District anticipating $190 million school year

Board looks at passing a $189.8 million budget for the 2014-15 school year

In 1934, Langley school board passed an annual operating budget of $25,000.

Fast forward to today, and the board is looking at passing a $189.8 million budget for the 2014-15 school year.

Secretary-treasurer David Green presented the comparison to add a bit of ‘humour’ to his presentation of the upcoming year’s financials at a board of education meeting held at Township hall on Monday, June 2.

The venue was changed to respect the striking teachers.

Expenditures are up about $1.2 million from last year, mainly for increased staffing to fill the new schools that have opened and the middle school set to open in September in Yorkson.

School boards are required to submit an annual balanced budget to the Ministry of Education by June 30. Langley is dipping into its projected surplus to balance the budget. Unlike so many districts across B.C., it isn’t facing a deficit. But Green has cautioned that Langley could face one again if it doesn’t find new ways to save money in the future.

There was a budget open house held on June 3.

On June 17, after feedback from the public is received, the board will vote on third reading of the budget.

Showing a graph of districts of comparable size, Langley pays out the highest amount of its budget, 91.55 per cent, to salaries and benefits.

Neighbouring Abbotsford pays out 89 per cent of its budget to the same.

In comparison, Langley paid out the lowest amount, 8.45 per cent, to supplies and services.

Having the budget being eaten up by salaries is not sustainable, warned Green.

“We are well over the B.C. average. What this tells me is this is not sustainable. It should be down to 89 per cent of the budget and we should increase the percentage of services and supplies,” Green said.

“It does reflect, however, that we did put in three new schools that had to be staffed but we have schools with continued decline of enrolment and we need to start looking at that.”

Costs for district administration staff is in alignment with other districts in similar size, he said.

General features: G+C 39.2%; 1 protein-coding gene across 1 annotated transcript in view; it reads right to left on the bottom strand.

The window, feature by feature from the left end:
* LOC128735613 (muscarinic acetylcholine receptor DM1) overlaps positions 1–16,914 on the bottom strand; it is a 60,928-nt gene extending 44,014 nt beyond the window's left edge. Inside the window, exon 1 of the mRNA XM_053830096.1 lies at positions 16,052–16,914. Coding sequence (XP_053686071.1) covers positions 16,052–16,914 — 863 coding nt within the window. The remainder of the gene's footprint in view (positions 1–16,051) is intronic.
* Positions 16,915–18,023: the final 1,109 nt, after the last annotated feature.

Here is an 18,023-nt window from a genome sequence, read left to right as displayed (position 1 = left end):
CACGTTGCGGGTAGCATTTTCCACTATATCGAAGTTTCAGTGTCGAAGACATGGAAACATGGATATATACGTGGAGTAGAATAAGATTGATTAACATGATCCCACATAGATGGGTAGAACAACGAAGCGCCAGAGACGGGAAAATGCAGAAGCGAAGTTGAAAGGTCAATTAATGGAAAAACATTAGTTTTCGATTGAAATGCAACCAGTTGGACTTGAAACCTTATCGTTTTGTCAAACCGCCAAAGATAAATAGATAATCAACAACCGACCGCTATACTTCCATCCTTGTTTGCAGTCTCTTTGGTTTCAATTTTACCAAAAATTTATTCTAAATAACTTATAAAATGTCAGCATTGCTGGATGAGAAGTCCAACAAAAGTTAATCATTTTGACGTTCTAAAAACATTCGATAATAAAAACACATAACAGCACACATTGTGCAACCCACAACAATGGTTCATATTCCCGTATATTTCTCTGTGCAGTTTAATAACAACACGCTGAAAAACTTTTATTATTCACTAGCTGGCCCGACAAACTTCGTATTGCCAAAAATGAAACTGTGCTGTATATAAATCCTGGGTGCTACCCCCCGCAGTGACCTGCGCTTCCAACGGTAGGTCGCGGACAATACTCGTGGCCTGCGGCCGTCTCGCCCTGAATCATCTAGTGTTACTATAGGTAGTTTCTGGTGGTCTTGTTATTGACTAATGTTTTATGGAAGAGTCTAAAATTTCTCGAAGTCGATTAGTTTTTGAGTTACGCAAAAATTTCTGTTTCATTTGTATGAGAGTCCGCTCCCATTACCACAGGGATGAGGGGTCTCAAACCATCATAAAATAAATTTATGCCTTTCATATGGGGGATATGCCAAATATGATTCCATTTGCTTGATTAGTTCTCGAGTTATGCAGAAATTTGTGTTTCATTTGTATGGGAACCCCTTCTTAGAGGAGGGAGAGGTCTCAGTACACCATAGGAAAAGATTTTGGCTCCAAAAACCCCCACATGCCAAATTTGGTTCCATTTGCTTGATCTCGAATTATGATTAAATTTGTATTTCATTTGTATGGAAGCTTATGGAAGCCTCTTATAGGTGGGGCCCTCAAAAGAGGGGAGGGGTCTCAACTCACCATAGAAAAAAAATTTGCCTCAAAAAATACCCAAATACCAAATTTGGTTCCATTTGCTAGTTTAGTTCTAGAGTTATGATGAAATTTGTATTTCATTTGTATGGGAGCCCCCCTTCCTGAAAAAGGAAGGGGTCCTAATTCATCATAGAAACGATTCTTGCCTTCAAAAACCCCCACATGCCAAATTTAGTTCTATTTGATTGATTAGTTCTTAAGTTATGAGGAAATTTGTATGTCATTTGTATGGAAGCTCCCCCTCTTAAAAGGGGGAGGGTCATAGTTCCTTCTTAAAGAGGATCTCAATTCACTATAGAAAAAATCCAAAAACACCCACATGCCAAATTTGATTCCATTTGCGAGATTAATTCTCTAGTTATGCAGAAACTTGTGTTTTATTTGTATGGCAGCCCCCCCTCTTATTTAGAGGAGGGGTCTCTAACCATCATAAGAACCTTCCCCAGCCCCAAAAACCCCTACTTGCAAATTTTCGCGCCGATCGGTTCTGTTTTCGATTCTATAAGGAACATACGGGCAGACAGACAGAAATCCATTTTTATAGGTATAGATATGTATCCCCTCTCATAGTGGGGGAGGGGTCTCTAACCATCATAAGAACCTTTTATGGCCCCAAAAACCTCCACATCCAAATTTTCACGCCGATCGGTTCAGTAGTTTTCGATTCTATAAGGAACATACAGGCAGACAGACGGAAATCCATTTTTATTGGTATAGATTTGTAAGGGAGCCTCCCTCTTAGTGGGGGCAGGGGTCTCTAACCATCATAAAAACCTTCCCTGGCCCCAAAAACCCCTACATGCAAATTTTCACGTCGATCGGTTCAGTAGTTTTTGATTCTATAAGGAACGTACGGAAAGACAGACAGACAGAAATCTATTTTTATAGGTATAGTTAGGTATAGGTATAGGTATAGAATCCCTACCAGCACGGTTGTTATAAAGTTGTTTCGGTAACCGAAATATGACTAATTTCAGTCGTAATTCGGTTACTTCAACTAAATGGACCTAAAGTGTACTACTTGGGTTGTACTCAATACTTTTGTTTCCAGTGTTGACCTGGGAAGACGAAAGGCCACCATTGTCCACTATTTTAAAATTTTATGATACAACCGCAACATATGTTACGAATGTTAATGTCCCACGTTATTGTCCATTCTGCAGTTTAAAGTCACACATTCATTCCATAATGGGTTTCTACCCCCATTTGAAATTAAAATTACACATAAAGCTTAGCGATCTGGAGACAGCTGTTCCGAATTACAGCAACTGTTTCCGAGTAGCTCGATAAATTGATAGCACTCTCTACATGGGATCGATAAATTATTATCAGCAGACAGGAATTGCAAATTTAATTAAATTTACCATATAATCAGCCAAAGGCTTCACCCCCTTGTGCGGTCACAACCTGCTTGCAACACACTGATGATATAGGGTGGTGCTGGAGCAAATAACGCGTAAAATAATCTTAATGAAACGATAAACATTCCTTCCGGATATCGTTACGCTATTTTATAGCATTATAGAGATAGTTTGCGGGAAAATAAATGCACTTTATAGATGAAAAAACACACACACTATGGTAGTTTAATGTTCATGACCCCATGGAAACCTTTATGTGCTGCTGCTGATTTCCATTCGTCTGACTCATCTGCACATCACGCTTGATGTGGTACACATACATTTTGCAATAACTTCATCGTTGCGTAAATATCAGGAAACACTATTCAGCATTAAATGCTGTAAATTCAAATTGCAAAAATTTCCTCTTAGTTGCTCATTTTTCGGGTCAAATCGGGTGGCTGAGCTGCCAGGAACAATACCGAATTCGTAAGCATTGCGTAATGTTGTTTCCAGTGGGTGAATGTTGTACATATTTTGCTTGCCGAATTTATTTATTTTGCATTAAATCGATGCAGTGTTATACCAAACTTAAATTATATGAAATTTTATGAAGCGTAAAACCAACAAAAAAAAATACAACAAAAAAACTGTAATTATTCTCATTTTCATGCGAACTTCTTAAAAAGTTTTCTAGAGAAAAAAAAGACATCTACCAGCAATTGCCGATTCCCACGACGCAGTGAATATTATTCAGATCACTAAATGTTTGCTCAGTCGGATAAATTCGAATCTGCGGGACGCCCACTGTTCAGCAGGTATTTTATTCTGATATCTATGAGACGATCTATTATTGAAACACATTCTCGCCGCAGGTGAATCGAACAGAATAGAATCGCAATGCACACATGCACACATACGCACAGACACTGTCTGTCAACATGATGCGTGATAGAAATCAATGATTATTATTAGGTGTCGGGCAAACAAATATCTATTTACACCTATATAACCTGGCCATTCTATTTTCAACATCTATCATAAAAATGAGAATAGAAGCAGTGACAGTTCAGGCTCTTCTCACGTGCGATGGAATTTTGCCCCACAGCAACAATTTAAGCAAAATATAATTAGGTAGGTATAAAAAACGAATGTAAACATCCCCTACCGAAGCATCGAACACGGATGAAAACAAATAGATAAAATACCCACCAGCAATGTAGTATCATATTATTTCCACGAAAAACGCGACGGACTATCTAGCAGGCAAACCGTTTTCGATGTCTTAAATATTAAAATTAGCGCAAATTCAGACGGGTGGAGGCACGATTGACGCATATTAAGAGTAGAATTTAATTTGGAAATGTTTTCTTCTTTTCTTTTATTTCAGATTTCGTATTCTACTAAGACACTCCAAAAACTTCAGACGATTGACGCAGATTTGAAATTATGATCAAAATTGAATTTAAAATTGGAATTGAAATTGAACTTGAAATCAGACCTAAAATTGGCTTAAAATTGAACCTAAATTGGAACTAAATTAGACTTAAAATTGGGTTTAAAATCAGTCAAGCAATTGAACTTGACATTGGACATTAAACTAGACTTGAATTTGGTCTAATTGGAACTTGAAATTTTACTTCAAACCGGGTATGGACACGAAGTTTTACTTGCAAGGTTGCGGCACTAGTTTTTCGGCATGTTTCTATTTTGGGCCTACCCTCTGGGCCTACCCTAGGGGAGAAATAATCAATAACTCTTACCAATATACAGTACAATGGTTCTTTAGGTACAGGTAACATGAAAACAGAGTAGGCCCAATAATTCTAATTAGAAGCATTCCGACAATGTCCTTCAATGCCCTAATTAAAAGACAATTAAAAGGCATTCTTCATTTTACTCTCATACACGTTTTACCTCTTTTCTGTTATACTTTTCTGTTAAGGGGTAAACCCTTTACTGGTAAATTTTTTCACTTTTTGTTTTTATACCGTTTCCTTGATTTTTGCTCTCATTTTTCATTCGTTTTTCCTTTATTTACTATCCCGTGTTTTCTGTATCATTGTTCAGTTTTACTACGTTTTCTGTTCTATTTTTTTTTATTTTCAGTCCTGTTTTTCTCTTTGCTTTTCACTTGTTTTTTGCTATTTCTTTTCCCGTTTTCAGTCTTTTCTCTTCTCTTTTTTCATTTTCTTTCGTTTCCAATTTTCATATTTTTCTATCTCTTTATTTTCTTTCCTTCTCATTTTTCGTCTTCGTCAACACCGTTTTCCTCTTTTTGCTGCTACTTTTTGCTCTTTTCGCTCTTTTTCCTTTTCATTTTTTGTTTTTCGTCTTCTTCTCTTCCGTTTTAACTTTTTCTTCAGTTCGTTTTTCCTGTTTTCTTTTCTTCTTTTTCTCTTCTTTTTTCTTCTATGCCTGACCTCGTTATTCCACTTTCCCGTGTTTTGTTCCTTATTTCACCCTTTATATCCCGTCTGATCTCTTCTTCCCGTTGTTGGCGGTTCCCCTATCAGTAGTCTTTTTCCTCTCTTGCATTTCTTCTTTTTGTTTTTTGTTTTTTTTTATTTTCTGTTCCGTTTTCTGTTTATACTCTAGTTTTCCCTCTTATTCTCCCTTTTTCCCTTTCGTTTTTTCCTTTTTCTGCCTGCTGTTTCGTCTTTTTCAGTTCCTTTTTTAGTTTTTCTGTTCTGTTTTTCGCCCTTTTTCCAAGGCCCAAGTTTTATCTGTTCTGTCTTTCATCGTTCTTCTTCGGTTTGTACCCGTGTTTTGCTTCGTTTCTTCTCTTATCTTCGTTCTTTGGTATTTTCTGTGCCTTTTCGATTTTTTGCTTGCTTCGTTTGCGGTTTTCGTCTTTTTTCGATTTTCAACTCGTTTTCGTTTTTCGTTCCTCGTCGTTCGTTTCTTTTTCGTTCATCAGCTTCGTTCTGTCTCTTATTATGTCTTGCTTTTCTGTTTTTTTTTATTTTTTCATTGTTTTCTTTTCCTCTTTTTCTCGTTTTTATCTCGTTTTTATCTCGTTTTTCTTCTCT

There were some concerns outlined by trustees. The district spent $182,000 to host 45 students from Thailand for a semester last year. The money was spent on paying families to host them, for ESL and for ‘cultural experiences.’

Superintendent Suzanne Hoffman said hosting the international students was both a cultural and financial success, with the district coming out $40,000 ahead.

The District PAC president asked about two new hires in the district: a health and wellness officer and safety officer to get staff back to work faster, to check people’s work space, etc.

To that end, that is why the district budgeted to pay out less for substitutes next year, said Green.

Just Posted

Canadian Museum of Flight volunteer was there from the beginning

Fond memories as the Langley aviation history exhibition readies for the holidays

VIDEO: Giants earn seventh straight win while playing at Pacific Coliseum

G-Men return home for their next game at the Langley Events Centre Friday against the Silvertips.

VIDEO: Aldergrove Children’s Christmas Party

Princesses aplenty along with Santa and Mrs. Claus, ballon animals and face painting

VIDEO: Celebrity Christmas food and toy drive in Langley

Annual event helps families and abuse victims

VIDEO: This B.C. school leads country in vaccine donations to UNICEF

Federally funded Kids Boost Immunity uses quizzes to earn vaccinations

Top House Dems raise prospect of impeachment, jail for Trump

It could be an “impeachable offense” if it’s proven that President Donald Trump directed illegal hush-money payments to women during the 2016 campaign.

Macron addresses France amid protests; is it too late?

Paris monuments reopened, cleanup workers cleared debris and shop owners tried to put the city on its feet again Sunday.

CUPE calls off Flair Airlines job action citing job security concerns

The union says it’s going to challenge Flair’s move at the Canada Industrial Relations Board before proceeding with any job action.

Trump looking at several candidates for new chief of staff

Trump’s top pick for the job, Nick Ayers, is out of the running and Trump is now soliciting input on at least four individuals.

Canadian physicist collects Nobel Prize

Canada’s Donna Strickland is one of three winners of this year’s Nobel Prize for Physics.

BCHL players help Team Canada in shootout win over U.S.

Massimo Rizzo scores the shootout winner at World Junior A Challenge

Canada Post backlog, Greyhound exit creating headaches ahead of the holidays

The federal government forced members of the Canadian Union of Postal Workers back to their jobs late last month

Top EU court rules UK can change mind over Brexit

Britain voted in 2016 to leave the 28-nation bloc, triggering a two-year exit process

Most Read